Social Security: Apply Now or Take It Later?
Now or later? When it comes to the question of Social Security income, the choice looms large. Should you apply now to get earlier payments? Or wait for a few years to get larger checks?
Consider what you know (and don’t know). You know how much retirement money you have; you may have a clear projection of retirement income from other potential sources. Other factors aren’t as foreseeable. You don’t know exactly how long you will live, so you can’t predict your lifetime Social Security payout. You may even end up returning to work again.
When are you eligible to receive full benefits? The answer may be found online at socialsecurity.gov/retire2/agereduction.htm.
How much smaller will your check be if you apply at 62? The answer varies. As an example, let’s take someone born in 1949. For this baby boomer, the full retirement age is 66. If that 61-year-old baby boomer decides to retire in 2011 at 62, his/her monthly Social Security benefit will be reduced 25%. That boomer’s spouse would see a 30% reduction in monthly benefits.
Should that boomer elect to work past full retirement age, his/her benefit checks will increase by 8.0% for every additional full year spent in the workforce. (To be precise, benefits increase by .67% for every month worked past full retirement age.) So it really may pay to work longer.
Remember the earnings limit. Let’s put our hypothetical 61-year-old baby boomer through another example. Our boomer decides to apply for Social Security at age 62 in 2011, yet stays in the workforce. If he/she earns more than $14,160 in 2011, the Social Security Administration will withhold $1 of every $2 earned over that amount. $14,160 is the 2011 earnings limit, unchanged from 2010.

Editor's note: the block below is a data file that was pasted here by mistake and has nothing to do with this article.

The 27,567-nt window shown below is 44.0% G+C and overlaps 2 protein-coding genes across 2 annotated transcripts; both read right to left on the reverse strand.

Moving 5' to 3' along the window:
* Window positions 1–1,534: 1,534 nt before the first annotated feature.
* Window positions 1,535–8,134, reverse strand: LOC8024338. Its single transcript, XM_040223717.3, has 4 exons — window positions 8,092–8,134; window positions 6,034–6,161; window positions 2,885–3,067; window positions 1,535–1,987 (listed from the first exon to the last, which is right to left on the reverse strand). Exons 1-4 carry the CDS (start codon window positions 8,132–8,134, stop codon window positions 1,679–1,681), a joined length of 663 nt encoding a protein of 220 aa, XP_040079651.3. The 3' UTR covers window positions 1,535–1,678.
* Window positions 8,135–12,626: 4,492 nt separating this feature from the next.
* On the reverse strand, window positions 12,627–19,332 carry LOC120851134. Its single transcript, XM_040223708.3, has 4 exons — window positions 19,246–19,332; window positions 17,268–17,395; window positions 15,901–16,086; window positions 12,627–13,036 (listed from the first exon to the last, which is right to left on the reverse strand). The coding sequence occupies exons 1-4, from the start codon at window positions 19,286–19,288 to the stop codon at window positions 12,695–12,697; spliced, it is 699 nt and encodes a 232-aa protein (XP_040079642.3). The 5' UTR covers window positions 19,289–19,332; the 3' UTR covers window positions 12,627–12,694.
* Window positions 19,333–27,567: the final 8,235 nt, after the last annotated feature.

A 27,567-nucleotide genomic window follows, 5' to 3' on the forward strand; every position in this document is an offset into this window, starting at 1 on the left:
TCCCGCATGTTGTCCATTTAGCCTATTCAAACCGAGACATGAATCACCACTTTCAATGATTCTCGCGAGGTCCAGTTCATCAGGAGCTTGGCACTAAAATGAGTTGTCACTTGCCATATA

The earnings cap disappears at full retirement age (66 in this case). If our boomer keeps working past 66, he or she may keep 100% of Social Security benefits regardless of earned income level.
How does the SSA define “income”? If you work for yourself, the SSA considers your net earnings from self-employment to be your income. If you work for an employer, your wages equal your earned income. (Different rules apply for those who get Social Security disability benefits or Supplemental Security Income checks.)
Please note that the SSA does not count investment earnings, interest, pensions, annuities and capital gains toward the current $14,160 earnings limit.
Some fine print worth noticing. If you reach full retirement age in 2011, then the SSA will deduct $1 from your benefits for each $3 you earn above $37,680 in the months preceding the month you reach full retirement age. So if you hit full retirement age early in 2011, you are less likely to be hit with this withholding.
Did you know that the SSA may define you as retired even if you aren’t? This actually amounts to the SSA giving you a break. In 2011 – assuming you are eligible for Social Security benefits – the SSA will consider you “retired” if a) you are under full retirement age for the entire year and b) your monthly earnings are $1,180 or less. If you are self-employed, eligible to receive benefits and under full retirement age for the entire year, the SSA generally considers you “retired” if you work less than 15 hours a week at your business.
Here’s the upside of all that: if you meet the tests mentioned in the preceding paragraph, you are eligible to receive a full Social Security check for any whole month of 2011 in which you are “retired” under these definitions. You can receive that check no matter what your earnings come to for all of 2011.
Learn more at socialsecurity.gov. The SSA website is packed with information and it’s somewhat user-friendly. One last little reminder: if you don’t sign up for Social Security at full retirement age, make sure that you at least sign up for Medicare at age 65.